You stage Eve Parade’s opening montage as a series of tableaus, which precipitates a story driven largely by movement: Eve’s community rallying around her in a walk through the neighborhood in hopes of taking her to the hospital for treatment. What was the impetus for this powerful shift between stillness and movement in the film?
The stillness is used to paint the portrait of a happy, stable, calm neighbourhood.
Eve as a character brings chaos and movement into this “normal, conservative” world. Instead of fearing the disruption, the residents respond to this chaos with warmth and empathy. This interplay of calm and chaos hopefully reminds the viewer that the two can co-exist without violence or cruelty.
The beginning of Eve Parade positions the audience in direct eye contact with the protagonist, Eve, as she delivers a monologue about her “performance.” Eve suggests at one point that she might be someone the viewer personally knows. I thought this was a brilliant metareflective strategy that forces the audience into intimate proximity with a neurodivergent woman, the sort of subject they are too often culturally conditioned to immediately question or even disregard. Why did you choose to open the film with this meta-moment? What’s the function of this monologue?
As a person who lives with Bipolar Disorder, this monologue was so important to me. It is the first time we hear Eve speak. She is eloquent, persuasive, confident. Her words make sense. I wanted to empower the character before we see her descend into a messy mania, I wanted to show that she is an insightful person who maybe understands more about what is going on in her head than we might imagine. She is aware of an audience on the other side of the camera, she is aware that someone is listening in on her rants.
This is how my episodes of psychosis felt: I was convinced that my speech was important, that somewhere there was an audience ready to listen to what I had to say. But everyone around me, polite as they may be, only see the illness.
Eve Parade does a lot of interesting things with the interplay between comfort and discomfort. Your films all have distinct visual textures, and this one is no different. You capture such a comfy atmosphere within this downtown Toronto neighborhood, lushly green and brightly daylit, while also challenging the audience through the staging of the opening monologue, and through complicated subject matter (specifically, cultural responses to mental health challenges and the role of community in addressing these challenges), How did you conceptualize this dance between comfort and discomfort in the film?
I wanted Eve’s illness to disrupt the comfort of the neighbourhood, but in a way that prompted engagement instead of fear. Psychosis can be a terrifying condition to witness: what does it mean to superimpose this kind of ugly and harsh behaviour onto a picture-perfect neighbourhood? The immediate impulse for a person living in one of these nice houses is to respond in fear, and pick up the phone and call the police. In my dance between comfort and discomfort, I wanted to really underline Eve’s humanity and remind the residents of beautiful neighbourhoods like this that embracing discomfort is an important part of belonging to a caring community.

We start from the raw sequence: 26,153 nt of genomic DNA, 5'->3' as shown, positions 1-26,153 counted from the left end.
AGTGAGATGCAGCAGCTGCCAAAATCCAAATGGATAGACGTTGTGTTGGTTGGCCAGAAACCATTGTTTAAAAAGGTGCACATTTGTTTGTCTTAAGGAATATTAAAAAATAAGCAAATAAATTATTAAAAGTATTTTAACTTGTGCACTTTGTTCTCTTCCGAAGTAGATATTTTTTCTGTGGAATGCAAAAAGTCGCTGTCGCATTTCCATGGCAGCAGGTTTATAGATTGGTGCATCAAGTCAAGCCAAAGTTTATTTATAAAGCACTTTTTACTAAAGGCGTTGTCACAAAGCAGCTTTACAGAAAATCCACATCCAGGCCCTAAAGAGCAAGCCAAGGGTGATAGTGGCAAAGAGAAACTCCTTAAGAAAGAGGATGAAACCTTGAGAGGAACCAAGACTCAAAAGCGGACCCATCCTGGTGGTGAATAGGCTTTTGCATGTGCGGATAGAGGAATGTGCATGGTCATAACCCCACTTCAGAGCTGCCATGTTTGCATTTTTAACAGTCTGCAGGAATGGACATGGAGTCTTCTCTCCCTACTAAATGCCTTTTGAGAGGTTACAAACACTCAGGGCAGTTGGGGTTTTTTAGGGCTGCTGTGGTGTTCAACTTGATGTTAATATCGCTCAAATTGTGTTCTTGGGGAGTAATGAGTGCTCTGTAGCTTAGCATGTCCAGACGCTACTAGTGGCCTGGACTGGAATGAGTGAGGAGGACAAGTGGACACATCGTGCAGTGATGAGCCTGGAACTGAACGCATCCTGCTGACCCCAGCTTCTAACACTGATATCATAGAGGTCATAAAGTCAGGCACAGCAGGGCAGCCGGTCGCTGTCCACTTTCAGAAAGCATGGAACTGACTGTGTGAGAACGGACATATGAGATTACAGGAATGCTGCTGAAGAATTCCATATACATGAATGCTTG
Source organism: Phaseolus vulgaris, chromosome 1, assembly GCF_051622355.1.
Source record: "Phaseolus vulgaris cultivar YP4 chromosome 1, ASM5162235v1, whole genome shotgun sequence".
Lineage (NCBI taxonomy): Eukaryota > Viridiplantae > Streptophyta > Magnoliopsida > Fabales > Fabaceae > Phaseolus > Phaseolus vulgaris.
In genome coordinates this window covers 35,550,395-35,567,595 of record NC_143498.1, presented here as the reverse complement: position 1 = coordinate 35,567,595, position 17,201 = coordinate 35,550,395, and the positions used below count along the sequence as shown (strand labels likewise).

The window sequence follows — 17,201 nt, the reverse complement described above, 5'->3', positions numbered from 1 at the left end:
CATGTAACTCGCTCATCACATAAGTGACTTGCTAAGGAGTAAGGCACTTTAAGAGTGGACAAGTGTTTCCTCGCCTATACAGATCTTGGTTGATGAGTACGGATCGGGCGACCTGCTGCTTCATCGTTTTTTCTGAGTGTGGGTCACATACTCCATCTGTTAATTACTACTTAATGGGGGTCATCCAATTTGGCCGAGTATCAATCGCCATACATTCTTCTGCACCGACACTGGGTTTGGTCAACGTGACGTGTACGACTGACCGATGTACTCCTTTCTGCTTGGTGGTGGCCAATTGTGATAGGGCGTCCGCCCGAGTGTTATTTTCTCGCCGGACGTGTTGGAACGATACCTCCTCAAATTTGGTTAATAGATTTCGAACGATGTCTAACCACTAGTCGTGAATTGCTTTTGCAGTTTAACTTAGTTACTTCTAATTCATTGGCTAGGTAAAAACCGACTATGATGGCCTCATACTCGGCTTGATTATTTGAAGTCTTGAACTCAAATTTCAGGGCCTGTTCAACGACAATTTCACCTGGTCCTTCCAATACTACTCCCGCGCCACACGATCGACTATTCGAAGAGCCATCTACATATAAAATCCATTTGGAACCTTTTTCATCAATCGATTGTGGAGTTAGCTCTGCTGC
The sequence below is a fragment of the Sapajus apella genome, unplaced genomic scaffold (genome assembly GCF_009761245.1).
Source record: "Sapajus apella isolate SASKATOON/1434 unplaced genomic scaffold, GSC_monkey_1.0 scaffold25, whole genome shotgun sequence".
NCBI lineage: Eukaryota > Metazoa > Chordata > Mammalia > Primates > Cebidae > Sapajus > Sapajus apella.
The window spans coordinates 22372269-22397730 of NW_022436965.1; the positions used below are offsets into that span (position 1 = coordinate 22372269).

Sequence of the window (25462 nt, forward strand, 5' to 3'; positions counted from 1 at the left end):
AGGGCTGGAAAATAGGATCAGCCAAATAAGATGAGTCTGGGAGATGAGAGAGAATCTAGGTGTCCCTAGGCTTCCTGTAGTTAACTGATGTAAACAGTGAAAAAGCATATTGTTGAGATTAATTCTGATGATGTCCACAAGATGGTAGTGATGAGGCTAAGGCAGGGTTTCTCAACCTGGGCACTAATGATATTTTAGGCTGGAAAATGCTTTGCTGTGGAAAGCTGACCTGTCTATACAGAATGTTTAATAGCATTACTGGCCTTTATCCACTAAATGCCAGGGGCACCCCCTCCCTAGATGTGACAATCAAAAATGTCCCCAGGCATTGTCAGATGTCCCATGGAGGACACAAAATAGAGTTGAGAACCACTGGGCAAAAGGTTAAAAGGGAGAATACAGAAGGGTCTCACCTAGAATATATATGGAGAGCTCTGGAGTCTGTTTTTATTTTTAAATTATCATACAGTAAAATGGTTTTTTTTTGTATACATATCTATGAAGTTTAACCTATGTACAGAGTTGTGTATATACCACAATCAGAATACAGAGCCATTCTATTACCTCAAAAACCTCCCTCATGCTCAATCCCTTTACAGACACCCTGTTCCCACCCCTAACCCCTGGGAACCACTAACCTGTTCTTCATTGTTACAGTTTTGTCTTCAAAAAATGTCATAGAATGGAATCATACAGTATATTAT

You have a clear talent for working with actors. Your films are always anchored to committed, compelling performances, and your work captures rare levels of vulnerability and rawness in its subjects. Could you describe your process when it comes to working with actors?
We rehearse like theatre. I write a script, I give my actors ample space and freedom to play around within these boundaries. All of the actors of Eve Parade (Sarah Swire, Jack Rennie, Steve Kasan, Justine McCloskey, Celina Clarke) are credited as screenwriters: they each bring their own voice, their own opinions into the play space. I greatly value their input, their experimental impulses, their collaborative energies.
Like the preceding films in its sequence, Eve Parade features some expertly managed tonal oscillations between humour and sadness, tension and joy. Could you talk a bit about how you conceptualize tone as a director and a writer? What role does tone play in these films?
Psychosis is a deeply tragic condition, but there are absolutely moments of great humour to be found when a person is found in this altered headspace. In Eve’s behaviour, her quirky little moments are a part of what makes her so loveable. She is a person who deserves warmth and celebration, despite the strange behaviours caused by her disease. By interweaving humour and tragedy into her journey, I would hope that our audience can see that she suffers a great deal but is also capable of enormous joy, and of creating joy in other people.
Artist Bio: Rebeccah Love is a Toronto-based filmmaker, writer, visual artist and community organizer. She studied at the University of King’s College, then completed a BFA in Film Production at Ryerson University, and an MFA at the University of Guelph in Creative Writing. She has produced eight short films, focusing on love, illness and neighbourhoods. These stories have played TIFF, VIFF, FNC, Kingston, the Future of Film Showcase, and CBC. She is an organizer in the arts community: as editor of the Toronto Arts Report she pays close attention to developments in the worlds of theatre, fine art, filmmaking, writing, arts administration, and arts journalism. She is interested in questions relating to mental health, city planning, art history, and folk storytelling.